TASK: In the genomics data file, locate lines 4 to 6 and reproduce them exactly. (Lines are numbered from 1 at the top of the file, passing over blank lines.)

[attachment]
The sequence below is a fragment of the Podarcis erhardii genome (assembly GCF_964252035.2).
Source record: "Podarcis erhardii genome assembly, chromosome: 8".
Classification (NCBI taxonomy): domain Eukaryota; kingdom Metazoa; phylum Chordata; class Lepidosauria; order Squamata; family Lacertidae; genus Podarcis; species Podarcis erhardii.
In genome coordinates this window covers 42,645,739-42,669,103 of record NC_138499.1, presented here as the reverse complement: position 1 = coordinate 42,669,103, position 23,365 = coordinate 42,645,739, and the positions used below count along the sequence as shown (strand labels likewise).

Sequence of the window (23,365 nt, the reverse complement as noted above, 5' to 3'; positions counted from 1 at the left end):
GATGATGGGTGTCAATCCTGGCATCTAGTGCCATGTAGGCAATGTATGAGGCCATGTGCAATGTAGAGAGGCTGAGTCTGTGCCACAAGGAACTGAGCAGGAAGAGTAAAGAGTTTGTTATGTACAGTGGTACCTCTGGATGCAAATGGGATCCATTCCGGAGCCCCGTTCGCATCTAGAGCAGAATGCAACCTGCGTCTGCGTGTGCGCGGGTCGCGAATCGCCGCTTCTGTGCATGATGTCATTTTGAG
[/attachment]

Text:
In genome coordinates this window covers 42,645,739-42,669,103 of record NC_138499.1, presented here as the reverse complement: position 1 = coordinate 42,669,103, position 23,365 = coordinate 42,645,739, and the positions used below count along the sequence as shown (strand labels likewise).

Sequence of the window (23,365 nt, the reverse complement as noted above, 5' to 3'; positions counted from 1 at the left end):
GATGATGGGTGTCAATCCTGGCATCTAGTGCCATGTAGGCAATGTATGAGGCCATGTGCAATGTAGAGAGGCTGAGTCTGTGCCACAAGGAACTGAGCAGGAAGAGTAAAGAGTTTGTTATGTACAGTGGTACCTCTGGATGCAAATGGGATCCATTCCGGAGCCCCGTTCGCATCTAGAGCAGAATGCAACCTGCGTCTGCGTGTGCGCGGGTCGCGAATCGCCGCTTCTGTGCATGATGTCATTTTGAG